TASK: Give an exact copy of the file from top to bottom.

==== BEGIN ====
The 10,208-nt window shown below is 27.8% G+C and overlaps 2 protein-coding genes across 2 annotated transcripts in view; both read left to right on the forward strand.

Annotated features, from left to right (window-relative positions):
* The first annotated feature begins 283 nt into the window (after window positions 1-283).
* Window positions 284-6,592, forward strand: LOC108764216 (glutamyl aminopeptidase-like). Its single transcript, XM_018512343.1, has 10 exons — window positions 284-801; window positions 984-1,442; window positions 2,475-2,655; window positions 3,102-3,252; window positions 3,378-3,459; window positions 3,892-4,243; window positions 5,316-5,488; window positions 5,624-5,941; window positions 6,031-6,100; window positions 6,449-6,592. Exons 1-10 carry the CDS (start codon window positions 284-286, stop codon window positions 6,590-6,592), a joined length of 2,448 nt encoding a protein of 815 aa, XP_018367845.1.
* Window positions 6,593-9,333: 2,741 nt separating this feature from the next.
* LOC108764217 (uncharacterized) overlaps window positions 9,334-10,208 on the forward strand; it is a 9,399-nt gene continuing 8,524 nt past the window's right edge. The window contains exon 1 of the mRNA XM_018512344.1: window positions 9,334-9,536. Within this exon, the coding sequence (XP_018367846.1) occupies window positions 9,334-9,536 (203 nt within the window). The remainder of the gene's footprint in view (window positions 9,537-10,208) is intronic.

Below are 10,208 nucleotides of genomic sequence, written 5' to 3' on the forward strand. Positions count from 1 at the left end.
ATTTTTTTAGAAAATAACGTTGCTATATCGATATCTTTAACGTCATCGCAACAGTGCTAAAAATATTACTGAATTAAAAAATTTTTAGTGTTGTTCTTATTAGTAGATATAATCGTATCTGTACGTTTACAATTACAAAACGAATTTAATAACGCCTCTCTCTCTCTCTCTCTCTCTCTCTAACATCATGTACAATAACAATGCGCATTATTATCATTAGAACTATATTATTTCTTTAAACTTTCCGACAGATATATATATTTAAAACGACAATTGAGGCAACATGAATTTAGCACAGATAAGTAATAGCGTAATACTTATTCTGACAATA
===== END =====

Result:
The 10,208-nt window shown below is 27.8% G+C and overlaps 2 protein-coding genes across 2 annotated transcripts in view; both read left to right on the forward strand.

Annotated features, from left to right (window-relative positions):
* The first annotated feature begins 283 nt into the window (after window positions 1-283).
* Window positions 284-6,592, forward strand: LOC108764216 (glutamyl aminopeptidase-like). Its single transcript, XM_018512343.1, has 10 exons — window positions 284-801; window positions 984-1,442; window positions 2,475-2,655; window positions 3,102-3,252; window positions 3,378-3,459; window positions 3,892-4,243; window positions 5,316-5,488; window positions 5,624-5,941; window positions 6,031-6,100; window positions 6,449-6,592. Exons 1-10 carry the CDS (start codon window positions 284-286, stop codon window positions 6,590-6,592), a joined length of 2,448 nt encoding a protein of 815 aa, XP_018367845.1.
* Window positions 6,593-9,333: 2,741 nt separating this feature from the next.
* LOC108764217 (uncharacterized) overlaps window positions 9,334-10,208 on the forward strand; it is a 9,399-nt gene continuing 8,524 nt past the window's right edge. The window contains exon 1 of the mRNA XM_018512344.1: window positions 9,334-9,536. Within this exon, the coding sequence (XP_018367846.1) occupies window positions 9,334-9,536 (203 nt within the window). The remainder of the gene's footprint in view (window positions 9,537-10,208) is intronic.

Below are 10,208 nucleotides of genomic sequence, written 5' to 3' on the forward strand. Positions count from 1 at the left end.
ATTTTTTTAGAAAATAACGTTGCTATATCGATATCTTTAACGTCATCGCAACAGTGCTAAAAATATTACTGAATTAAAAAATTTTTAGTGTTGTTCTTATTAGTAGATATAATCGTATCTGTACGTTTACAATTACAAAACGAATTTAATAACGCCTCTCTCTCTCTCTCTCTCTCTCTCTAACATCATGTACAATAACAATGCGCATTATTATCATTAGAACTATATTATTTCTTTAAACTTTCCGACAGATATATATATTTAAAACGACAATTGAGGCAACATGAATTTAGCACAGATAAGTAATAGCGTAATACTTATTCTGACAATA